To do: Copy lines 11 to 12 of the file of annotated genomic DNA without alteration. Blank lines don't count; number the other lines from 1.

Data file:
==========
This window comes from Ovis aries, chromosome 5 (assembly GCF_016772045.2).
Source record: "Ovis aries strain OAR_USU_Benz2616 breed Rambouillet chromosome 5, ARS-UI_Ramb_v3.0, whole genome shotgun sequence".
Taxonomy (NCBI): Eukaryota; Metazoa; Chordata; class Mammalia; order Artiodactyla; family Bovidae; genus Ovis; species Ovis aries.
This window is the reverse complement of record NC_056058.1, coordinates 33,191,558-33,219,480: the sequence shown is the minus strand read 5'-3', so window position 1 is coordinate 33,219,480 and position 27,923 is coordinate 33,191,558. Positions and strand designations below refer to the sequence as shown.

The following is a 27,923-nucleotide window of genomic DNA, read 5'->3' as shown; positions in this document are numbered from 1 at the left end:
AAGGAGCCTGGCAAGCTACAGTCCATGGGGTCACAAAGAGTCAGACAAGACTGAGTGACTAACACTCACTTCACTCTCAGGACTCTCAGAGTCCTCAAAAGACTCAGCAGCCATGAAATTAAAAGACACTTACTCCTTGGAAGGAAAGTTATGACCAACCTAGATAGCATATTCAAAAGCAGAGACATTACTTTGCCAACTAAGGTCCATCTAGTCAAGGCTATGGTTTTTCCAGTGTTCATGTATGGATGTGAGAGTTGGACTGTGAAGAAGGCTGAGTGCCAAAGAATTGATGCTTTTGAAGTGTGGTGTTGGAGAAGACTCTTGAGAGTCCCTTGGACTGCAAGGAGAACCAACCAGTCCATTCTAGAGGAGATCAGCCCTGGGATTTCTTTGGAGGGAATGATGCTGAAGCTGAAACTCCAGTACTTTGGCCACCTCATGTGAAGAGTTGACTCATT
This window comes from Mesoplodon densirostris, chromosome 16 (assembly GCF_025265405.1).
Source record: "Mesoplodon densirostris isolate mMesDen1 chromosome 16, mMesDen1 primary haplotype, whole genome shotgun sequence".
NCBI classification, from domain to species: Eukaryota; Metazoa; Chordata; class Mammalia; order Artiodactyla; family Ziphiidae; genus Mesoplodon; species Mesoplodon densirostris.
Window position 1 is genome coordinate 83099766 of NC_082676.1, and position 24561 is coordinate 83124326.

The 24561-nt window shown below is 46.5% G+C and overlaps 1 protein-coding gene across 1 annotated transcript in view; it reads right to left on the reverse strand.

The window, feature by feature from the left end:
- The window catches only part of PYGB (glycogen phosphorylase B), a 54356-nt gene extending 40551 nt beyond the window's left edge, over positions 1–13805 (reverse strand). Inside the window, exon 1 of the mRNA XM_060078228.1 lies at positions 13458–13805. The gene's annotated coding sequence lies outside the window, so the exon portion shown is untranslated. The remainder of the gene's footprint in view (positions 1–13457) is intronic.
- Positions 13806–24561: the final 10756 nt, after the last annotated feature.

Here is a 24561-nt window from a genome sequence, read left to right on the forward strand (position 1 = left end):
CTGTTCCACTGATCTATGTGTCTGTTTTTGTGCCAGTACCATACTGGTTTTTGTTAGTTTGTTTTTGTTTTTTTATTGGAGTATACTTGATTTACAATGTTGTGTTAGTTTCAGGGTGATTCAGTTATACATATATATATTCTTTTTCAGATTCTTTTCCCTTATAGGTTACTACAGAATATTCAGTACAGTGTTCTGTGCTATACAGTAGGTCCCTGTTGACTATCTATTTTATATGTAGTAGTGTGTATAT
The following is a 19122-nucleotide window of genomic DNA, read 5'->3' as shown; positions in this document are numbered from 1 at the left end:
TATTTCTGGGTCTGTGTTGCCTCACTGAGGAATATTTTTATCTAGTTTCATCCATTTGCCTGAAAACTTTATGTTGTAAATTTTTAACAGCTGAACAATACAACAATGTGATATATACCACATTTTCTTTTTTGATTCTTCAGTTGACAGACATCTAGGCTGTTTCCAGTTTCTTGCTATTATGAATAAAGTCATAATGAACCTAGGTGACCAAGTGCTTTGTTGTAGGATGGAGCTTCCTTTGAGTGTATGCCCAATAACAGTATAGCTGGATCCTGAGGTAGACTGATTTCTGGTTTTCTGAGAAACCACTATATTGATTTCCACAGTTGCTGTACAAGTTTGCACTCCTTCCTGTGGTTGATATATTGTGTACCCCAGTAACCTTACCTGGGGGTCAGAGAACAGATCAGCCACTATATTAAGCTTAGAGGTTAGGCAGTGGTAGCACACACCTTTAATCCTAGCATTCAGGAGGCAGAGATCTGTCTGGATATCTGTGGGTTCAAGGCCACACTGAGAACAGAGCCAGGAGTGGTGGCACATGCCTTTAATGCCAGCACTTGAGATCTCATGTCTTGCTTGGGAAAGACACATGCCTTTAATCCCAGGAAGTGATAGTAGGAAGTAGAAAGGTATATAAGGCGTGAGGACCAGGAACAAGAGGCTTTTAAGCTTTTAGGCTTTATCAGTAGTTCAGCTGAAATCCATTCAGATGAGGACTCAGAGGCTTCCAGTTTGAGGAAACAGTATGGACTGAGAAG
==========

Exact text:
The 24561-nt window shown below is 46.5% G+C and overlaps 1 protein-coding gene across 1 annotated transcript in view; it reads right to left on the reverse strand.

The window, feature by feature from the left end: